The confusion has arisen, she believes, from a misreading of her early essays and their recherche subjects: her literary and intellectual tastes have always been more various, she says, than those essays suggested. 'I remember when a journalist asked me who my favourite author was and he roared with laughter because I said Shakespeare. He said, 'But you're so identified with the avant-garde.' But I've never used the concept of avant- garde. In essays and debates I have supported certain difficult contemporary art which other people have called avant-garde - I have just called it good. And if I've never written about Shakespeare, that's just because I didn't have anything original to say about Shakespeare. Of course he is my favourite writer - I don't have to say that, do I?'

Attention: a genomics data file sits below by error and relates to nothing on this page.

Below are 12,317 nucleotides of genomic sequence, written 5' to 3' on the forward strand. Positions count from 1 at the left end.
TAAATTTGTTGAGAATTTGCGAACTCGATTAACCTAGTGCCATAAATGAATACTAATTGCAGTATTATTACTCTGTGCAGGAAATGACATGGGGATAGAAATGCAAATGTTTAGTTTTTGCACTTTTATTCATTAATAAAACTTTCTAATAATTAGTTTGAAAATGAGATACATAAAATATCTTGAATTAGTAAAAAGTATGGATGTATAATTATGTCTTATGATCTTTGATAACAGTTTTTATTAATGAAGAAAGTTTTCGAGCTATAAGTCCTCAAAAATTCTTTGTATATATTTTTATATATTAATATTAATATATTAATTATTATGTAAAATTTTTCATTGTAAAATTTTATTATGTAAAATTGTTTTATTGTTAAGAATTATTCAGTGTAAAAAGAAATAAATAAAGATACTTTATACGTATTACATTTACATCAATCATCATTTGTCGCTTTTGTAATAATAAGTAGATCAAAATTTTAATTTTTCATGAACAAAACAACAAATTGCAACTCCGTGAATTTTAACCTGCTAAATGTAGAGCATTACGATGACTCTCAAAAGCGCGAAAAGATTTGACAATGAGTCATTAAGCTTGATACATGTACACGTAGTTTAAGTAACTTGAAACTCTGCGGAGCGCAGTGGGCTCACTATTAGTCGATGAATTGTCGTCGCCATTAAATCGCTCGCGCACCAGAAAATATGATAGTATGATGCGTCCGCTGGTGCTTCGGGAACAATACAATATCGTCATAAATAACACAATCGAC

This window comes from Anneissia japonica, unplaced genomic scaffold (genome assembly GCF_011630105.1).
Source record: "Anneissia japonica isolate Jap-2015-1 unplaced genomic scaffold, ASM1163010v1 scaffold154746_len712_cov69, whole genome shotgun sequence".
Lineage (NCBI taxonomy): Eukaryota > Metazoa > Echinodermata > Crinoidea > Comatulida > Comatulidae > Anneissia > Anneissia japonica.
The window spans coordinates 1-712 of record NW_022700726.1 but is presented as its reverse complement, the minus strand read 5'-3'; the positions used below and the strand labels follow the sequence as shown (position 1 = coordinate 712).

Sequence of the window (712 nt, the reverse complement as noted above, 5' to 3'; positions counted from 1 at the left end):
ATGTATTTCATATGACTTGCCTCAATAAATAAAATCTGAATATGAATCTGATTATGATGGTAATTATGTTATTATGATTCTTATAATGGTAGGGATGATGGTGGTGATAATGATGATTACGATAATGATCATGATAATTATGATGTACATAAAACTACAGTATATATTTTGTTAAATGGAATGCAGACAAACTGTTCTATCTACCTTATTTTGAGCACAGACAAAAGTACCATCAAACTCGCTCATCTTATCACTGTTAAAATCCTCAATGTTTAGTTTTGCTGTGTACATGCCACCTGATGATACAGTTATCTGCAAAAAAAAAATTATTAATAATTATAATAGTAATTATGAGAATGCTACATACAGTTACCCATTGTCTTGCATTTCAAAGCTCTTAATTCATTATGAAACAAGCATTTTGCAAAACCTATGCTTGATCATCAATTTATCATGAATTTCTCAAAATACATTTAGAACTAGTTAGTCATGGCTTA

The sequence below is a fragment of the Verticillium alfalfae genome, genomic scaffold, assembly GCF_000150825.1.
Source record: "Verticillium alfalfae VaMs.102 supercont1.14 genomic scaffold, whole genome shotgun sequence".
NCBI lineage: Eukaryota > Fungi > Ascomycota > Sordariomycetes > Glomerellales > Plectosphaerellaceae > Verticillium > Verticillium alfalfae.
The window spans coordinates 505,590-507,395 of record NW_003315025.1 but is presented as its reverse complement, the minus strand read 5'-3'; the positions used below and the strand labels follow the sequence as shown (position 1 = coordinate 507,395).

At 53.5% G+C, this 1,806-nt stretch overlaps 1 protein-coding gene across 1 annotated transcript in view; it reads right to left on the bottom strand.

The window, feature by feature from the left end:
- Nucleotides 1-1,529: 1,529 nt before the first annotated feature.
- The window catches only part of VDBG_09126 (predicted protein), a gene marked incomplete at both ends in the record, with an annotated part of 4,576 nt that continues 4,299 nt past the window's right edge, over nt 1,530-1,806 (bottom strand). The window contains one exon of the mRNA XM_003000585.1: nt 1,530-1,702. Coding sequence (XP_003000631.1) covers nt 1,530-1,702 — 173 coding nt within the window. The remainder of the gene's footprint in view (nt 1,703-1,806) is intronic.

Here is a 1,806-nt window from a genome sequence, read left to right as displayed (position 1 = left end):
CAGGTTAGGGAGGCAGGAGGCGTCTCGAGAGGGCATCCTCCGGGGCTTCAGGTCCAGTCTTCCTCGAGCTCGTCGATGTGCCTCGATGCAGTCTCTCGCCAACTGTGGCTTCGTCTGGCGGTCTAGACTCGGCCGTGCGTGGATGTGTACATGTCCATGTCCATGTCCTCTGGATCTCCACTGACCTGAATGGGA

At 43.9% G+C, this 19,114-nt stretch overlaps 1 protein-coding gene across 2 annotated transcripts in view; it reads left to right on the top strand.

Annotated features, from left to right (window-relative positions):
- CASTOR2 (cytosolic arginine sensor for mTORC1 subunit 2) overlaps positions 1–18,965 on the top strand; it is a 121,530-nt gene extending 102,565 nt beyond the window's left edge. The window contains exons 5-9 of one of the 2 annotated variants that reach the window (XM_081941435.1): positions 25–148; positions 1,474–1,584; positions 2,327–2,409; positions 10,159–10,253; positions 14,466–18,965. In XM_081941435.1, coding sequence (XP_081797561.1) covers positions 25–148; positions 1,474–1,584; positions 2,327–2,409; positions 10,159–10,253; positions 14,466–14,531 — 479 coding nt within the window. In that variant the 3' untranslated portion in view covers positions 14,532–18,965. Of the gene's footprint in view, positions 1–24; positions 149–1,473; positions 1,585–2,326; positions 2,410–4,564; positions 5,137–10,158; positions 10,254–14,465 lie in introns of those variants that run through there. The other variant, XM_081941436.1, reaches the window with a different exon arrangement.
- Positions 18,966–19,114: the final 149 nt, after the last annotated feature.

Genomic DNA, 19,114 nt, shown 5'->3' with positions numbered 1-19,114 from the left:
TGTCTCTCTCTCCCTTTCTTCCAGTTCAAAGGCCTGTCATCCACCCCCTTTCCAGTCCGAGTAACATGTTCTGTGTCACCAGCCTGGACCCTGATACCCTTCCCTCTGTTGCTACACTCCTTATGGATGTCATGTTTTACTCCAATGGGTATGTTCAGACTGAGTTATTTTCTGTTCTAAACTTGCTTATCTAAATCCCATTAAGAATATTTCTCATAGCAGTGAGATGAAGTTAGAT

For the meantime, at least, Sontag has given up essay-writing to concentrate on fiction. Not everyone will welcome this decision. She is almost certainly a more distinctive and interesting essayist than she is a novelist. But she is clearly thrilled to be liberated from the slog that the essays required. 'They were such hard work. The Volcano Lover only took three years. Whereas the essays . . . I remember being pleased when I wrote the essay on Barthes because it only took six months - this was 35 pages in typescript. After I'd been working on it for about four months, my son read it and he said, 'It's done.' Now he's brilliant and has very high standards, but I still went and tore it up and did another five drafts before I was satisfied.'